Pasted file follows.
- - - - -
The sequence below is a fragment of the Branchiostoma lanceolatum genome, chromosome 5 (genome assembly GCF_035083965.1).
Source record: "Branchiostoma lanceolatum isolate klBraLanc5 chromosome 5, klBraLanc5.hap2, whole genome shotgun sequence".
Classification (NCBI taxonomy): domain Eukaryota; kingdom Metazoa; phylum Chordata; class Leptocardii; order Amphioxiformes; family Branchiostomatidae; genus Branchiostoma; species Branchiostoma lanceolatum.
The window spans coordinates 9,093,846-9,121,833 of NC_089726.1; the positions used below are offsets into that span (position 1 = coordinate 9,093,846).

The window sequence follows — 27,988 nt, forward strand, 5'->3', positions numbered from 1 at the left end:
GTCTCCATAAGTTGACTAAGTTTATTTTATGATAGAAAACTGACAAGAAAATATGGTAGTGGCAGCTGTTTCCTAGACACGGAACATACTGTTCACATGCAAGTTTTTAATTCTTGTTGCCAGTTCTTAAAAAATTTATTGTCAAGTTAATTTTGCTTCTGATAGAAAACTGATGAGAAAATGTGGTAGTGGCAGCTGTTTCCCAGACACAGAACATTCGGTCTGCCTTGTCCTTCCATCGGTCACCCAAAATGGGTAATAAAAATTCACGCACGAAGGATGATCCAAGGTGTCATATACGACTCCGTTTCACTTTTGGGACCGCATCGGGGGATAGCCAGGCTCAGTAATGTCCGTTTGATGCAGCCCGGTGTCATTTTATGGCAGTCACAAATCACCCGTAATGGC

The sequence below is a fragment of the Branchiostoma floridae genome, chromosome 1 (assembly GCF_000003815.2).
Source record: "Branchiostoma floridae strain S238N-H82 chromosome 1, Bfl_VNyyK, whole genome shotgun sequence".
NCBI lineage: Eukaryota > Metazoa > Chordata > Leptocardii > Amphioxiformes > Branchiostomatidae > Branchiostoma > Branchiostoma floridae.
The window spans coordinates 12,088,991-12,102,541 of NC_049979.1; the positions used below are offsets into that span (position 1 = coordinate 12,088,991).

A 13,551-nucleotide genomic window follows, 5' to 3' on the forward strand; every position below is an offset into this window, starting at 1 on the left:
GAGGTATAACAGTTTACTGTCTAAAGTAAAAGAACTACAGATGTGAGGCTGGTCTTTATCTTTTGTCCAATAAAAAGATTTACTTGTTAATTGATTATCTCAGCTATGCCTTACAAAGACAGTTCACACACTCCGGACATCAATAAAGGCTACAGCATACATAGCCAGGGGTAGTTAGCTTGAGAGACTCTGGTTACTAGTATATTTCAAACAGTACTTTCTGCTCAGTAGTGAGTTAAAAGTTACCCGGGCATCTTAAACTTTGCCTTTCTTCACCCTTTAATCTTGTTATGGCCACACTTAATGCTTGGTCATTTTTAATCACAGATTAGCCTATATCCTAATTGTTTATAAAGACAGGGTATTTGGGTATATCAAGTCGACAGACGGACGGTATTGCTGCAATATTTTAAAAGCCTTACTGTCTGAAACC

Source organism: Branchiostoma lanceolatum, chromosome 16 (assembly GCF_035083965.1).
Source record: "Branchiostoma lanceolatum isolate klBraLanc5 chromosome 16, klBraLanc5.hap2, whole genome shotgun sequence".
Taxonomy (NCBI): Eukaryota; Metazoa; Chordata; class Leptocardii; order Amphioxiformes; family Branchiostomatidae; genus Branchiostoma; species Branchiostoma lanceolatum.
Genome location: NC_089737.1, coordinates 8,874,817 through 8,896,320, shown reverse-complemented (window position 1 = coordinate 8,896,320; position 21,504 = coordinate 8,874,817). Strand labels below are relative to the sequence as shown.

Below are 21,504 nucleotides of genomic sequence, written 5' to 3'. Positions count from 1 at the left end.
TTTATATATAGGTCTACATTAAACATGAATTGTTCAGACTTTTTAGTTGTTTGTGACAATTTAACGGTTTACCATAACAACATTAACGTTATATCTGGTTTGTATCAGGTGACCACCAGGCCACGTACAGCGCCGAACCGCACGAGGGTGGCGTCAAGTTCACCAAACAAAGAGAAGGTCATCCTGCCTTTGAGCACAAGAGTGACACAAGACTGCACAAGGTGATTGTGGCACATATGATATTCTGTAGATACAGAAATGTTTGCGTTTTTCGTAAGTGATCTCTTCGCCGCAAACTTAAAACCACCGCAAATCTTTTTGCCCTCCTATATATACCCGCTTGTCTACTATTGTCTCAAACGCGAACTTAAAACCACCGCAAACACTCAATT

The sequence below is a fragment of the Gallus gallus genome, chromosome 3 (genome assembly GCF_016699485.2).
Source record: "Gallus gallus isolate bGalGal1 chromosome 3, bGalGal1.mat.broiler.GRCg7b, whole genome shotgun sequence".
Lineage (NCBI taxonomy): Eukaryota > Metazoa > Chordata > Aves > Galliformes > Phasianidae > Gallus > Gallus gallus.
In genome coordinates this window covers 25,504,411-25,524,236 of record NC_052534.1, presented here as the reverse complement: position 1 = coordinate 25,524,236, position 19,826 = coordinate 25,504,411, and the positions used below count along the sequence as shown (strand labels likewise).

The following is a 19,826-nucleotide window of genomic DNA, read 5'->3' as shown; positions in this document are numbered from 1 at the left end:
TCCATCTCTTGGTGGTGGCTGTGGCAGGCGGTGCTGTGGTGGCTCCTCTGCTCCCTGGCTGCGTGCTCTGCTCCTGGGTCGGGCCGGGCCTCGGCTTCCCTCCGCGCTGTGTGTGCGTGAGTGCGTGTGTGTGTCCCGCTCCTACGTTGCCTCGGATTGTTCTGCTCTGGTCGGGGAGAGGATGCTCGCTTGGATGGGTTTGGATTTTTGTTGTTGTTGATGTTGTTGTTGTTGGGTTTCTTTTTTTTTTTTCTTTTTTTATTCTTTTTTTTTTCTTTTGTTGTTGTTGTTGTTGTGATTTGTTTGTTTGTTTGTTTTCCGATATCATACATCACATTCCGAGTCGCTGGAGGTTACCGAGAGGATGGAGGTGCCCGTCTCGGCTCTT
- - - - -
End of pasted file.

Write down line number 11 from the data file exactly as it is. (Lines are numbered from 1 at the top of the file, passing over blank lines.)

A 13,551-nucleotide genomic window follows, 5' to 3' on the forward strand; every position below is an offset into this window, starting at 1 on the left: